Outside of the actual teaching and facilitation within your online course, design and development represent the largest and most time-intensive stages. In this phase, learning strategies are mapped out, learning content and media are developed, organized, and sequenced, and supporting technology is selected. The choices you make in the development of the course will directly and can significantly impact the quality and perception of the learning experience.

In the design and development phase, you will be describing learning objectives and outcomes for the course in a way that is approachable for the learners and then defining specific activities and tasks that fulfill those objectives and outcomes.

Online courses require you to maintain a social presence because it is important that the learners see the faculty as real human beings. Similarly, this notion must be echoed in the online learning environment itself — learners should feel like they are part of a community where they can openly initiate and participate in discussions.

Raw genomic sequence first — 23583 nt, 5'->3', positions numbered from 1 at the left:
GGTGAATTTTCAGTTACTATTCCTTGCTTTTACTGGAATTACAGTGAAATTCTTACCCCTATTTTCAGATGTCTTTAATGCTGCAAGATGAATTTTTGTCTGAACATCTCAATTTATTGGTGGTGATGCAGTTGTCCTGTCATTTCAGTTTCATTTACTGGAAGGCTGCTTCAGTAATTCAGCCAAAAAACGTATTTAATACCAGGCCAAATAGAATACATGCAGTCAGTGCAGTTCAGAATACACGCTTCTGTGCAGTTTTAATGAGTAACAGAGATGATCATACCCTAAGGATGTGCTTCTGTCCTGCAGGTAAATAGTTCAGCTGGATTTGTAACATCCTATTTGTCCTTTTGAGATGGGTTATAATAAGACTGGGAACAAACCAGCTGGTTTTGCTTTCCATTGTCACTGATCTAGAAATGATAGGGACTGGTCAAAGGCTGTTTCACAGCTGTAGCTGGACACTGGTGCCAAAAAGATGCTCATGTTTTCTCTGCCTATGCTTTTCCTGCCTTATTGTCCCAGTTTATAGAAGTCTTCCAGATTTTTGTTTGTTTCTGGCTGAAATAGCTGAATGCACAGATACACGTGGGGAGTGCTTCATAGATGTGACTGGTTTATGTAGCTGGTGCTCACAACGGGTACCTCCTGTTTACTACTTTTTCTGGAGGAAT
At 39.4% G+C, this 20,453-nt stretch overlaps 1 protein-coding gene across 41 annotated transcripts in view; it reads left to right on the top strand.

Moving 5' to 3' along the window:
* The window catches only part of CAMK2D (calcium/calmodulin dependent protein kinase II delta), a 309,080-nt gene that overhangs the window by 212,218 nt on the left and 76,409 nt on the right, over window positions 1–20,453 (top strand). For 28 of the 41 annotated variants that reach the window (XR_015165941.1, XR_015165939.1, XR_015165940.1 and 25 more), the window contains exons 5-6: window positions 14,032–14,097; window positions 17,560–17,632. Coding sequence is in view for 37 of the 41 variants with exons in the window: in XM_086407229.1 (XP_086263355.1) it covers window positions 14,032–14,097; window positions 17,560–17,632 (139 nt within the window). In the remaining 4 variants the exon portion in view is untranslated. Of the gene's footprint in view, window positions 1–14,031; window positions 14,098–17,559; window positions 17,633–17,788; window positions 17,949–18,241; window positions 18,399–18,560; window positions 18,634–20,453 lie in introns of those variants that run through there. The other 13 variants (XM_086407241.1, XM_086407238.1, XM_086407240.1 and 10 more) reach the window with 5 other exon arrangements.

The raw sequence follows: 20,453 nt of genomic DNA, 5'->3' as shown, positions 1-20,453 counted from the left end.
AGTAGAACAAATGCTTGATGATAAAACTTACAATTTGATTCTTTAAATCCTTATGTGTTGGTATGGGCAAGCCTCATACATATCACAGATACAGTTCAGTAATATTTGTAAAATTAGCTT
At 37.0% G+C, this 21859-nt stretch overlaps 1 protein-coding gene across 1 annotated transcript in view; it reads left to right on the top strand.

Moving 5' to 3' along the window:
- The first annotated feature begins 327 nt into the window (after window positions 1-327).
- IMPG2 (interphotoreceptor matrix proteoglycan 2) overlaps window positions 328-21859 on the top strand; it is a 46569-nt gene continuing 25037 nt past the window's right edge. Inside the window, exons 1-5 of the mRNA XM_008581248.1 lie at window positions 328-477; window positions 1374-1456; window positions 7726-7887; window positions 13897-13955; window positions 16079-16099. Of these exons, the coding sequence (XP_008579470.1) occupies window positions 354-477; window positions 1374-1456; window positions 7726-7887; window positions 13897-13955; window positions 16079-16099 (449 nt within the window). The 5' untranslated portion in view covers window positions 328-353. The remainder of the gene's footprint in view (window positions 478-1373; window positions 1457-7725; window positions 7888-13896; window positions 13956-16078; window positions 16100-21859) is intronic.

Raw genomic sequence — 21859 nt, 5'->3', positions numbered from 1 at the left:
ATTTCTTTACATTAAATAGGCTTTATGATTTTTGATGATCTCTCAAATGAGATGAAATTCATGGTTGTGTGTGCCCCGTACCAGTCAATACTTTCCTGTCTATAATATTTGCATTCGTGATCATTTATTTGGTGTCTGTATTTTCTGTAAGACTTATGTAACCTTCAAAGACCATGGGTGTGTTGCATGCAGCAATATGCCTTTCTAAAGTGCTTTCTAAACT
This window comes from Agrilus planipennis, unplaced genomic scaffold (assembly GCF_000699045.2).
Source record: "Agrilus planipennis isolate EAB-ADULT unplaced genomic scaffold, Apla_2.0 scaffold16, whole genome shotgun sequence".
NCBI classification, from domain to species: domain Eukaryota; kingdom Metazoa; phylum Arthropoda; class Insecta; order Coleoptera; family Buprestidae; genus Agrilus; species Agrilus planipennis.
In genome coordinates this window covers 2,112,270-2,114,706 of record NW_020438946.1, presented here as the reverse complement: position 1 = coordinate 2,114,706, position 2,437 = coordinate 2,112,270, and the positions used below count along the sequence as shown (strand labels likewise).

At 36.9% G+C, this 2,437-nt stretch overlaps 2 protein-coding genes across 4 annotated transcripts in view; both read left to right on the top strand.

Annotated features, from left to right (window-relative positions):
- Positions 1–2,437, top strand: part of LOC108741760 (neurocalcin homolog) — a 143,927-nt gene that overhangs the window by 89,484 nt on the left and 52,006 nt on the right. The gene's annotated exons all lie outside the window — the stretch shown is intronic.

Why is this different online?

In face-to-face courses, the instructor can physically provide important instructional materials and verbally direct and redirect learners through various learning activities. Such moderated guidance is not available in the same manner online, where learning is more exploratory by nature. In most cases, learners are accessing course content and interacting with learning activities asynchronously. A great deal of care must be given to the creation, organization, placement, and support of course content. The easier it is for learners to locate and engage with learning activities, the more mental energy they will have to focus on the content.